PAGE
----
It’s easy to get caught up in the difficulties in everyday life and forget that the world is full of people, many of whom are children, who endure daily struggles we cannot imagine. This is particularly true of children who are impacted by HIV/AIDS, and there huge numbers of them in China. The Chi Heng Foundation (CHF) works to improve the lives of children in China affected by HIV/AIDS by providing for the cost of their education and living expenses.
For this week of July 16 to July 21, CHF is sponsoring its annual summer camp in Beijing for AIDS-impacted children. The camp, participation in which is based on student performance during the school year, sends forty secondary school students to Beijing for a week of fun and educational field trips. The aim of the summer camp is to motivate the campers to handle life’s challenges, expand their horizons, and inspire them to create their own destinies.
The first two days of this year’s summer camp included Olympic-themed activities in the morning and a visit to the Forbidden City in the afternoon. In the evening the campers visited CK Dance Company to enjoy a hip-hop performance and learn to do a little hip-hop themselves. The following day the campers went to the Science and Technology Museum and spent an evening at an art class painting.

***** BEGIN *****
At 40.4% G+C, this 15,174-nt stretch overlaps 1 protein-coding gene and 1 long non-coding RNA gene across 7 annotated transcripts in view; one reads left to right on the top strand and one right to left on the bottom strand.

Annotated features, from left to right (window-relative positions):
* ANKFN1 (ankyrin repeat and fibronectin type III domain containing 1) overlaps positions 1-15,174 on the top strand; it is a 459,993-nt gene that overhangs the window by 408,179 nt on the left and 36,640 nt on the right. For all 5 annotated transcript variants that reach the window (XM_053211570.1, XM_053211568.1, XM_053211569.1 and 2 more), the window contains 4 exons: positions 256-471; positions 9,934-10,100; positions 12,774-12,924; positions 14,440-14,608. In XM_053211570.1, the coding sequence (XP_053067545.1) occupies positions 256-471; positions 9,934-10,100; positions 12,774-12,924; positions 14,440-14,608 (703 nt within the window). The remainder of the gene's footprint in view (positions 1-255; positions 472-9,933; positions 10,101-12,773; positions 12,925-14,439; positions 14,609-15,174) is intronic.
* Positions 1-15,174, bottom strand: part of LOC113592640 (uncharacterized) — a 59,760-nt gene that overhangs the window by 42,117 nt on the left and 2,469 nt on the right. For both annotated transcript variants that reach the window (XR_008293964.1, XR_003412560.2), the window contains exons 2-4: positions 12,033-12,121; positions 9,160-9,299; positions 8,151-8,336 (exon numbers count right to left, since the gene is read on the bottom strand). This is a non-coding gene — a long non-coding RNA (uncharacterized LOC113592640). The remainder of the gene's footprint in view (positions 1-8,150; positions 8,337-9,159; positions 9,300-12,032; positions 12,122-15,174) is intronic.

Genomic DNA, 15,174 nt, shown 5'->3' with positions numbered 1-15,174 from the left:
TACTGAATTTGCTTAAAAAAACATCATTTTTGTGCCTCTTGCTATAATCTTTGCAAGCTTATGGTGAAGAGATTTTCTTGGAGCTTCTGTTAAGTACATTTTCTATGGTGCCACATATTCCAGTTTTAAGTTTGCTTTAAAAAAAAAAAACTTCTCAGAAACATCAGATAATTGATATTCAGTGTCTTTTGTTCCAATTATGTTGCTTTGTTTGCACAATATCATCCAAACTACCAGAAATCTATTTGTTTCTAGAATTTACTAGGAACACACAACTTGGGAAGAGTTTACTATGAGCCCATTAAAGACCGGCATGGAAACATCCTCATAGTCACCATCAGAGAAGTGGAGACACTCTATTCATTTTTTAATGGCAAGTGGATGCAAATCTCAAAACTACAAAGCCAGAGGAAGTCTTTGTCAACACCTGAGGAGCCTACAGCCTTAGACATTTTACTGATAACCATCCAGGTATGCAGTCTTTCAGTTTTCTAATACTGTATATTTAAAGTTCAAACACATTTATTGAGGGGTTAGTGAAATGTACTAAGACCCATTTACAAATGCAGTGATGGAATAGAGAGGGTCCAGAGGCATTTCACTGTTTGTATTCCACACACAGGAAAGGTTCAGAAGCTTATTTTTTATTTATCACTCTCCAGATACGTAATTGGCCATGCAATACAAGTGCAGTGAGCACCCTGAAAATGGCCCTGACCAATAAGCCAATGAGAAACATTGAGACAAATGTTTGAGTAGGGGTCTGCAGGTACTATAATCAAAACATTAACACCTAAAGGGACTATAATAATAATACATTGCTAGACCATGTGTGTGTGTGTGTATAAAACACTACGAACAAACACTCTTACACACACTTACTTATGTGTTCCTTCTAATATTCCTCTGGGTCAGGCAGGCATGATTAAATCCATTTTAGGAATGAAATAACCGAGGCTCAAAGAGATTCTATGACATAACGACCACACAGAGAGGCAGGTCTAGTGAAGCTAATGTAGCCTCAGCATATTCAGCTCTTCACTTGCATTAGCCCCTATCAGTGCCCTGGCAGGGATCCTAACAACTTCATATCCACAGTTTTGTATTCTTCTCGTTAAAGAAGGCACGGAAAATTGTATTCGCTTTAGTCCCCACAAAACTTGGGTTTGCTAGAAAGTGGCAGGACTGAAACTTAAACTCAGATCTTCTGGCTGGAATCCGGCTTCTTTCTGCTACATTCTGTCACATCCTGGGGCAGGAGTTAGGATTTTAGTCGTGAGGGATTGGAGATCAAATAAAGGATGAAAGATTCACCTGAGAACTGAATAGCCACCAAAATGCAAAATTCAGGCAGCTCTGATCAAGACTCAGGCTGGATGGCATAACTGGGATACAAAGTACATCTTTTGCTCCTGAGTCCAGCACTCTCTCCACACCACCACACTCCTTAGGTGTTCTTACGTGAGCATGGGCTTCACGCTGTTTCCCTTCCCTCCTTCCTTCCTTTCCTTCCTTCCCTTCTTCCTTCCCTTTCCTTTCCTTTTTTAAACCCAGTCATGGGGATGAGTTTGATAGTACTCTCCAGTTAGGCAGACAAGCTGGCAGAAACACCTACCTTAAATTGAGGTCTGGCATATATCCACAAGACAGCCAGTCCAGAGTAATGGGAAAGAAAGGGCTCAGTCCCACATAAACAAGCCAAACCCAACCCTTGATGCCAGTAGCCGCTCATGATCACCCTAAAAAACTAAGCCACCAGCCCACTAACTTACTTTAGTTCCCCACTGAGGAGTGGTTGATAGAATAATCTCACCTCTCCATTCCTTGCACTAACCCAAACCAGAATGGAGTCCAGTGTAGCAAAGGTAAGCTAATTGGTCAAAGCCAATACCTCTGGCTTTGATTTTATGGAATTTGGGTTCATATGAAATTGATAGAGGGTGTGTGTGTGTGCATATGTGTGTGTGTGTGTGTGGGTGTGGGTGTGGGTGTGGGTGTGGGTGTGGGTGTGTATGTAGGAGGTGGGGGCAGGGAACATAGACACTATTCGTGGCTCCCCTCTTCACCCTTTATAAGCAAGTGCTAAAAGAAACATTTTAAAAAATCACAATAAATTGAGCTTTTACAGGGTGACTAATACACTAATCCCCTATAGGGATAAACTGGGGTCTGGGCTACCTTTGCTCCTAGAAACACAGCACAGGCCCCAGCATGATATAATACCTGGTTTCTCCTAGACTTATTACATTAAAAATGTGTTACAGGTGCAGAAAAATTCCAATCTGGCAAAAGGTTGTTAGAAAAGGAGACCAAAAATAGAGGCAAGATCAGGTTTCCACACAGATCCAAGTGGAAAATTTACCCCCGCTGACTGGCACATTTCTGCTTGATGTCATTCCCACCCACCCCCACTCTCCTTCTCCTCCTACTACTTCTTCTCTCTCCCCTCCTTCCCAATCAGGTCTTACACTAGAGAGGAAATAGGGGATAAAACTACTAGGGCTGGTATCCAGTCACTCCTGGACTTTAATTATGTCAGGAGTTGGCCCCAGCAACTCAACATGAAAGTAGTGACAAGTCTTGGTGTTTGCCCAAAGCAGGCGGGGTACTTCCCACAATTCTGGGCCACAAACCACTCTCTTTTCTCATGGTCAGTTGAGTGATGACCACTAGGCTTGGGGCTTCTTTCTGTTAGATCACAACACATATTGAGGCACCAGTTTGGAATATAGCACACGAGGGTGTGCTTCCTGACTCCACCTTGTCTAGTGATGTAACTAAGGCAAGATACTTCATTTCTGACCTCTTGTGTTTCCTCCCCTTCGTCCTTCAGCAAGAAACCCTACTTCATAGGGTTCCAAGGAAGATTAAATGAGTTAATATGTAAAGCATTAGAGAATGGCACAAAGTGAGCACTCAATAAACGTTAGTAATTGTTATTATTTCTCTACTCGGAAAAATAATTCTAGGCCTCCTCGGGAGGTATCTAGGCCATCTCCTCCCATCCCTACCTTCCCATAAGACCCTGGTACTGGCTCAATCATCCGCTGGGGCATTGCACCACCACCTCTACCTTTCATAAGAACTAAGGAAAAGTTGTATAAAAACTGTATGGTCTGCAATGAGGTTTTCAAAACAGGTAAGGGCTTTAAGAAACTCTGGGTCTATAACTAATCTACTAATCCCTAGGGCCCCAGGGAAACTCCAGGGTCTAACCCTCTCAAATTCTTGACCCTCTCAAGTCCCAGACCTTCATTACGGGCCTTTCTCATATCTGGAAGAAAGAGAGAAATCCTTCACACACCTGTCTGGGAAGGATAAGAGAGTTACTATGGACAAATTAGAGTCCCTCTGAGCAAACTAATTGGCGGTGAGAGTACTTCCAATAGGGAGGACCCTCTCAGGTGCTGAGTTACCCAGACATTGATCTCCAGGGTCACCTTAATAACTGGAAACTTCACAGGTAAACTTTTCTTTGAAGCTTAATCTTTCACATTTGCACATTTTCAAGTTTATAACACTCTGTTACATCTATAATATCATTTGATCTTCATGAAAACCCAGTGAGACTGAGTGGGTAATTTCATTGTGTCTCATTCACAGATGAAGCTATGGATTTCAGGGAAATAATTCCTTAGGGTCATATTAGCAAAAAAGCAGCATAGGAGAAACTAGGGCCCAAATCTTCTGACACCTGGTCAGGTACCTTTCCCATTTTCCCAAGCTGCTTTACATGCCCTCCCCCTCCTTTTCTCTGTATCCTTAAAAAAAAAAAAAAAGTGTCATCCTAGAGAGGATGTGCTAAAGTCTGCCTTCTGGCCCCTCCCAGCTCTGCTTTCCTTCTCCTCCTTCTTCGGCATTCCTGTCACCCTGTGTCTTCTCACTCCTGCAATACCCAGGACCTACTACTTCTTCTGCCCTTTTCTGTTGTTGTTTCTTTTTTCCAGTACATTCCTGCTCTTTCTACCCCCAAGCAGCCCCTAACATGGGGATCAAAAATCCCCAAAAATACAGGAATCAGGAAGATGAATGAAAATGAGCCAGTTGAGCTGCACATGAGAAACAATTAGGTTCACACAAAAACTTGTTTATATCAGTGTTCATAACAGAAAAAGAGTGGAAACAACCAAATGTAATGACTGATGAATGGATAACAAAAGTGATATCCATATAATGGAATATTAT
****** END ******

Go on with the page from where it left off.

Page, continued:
CHF, a non-government organization (NGO), was started in 1998 and has offices in multiple cities in China, including Beijing. Supported by donations from private individuals, businesses, and other NGOs, Chi Heng does not fund children’s living conditions by running orphanages or foster homes. Instead, donations go directly to schools and family members who have taken the children in. Rather than isolating the children CHF supports, the foundation places them in schools that encourage combining the children who are affected by HIV/AIDS with children who are not. Support for the children is not just financial; CHF provides additional emotional and social support for their children.
Central China has an enormous number of children affected by HIV/AIDS. In the 1990s, many poor peasants in central China sold their blood as a way to help make ends meet. The rural blood clinics did not observe proper sanitation regarding needles and blood, and hundreds of thousands of people, and their children, became infected with HIV.
To find out more about the Chi Heng Foundation, visit their website.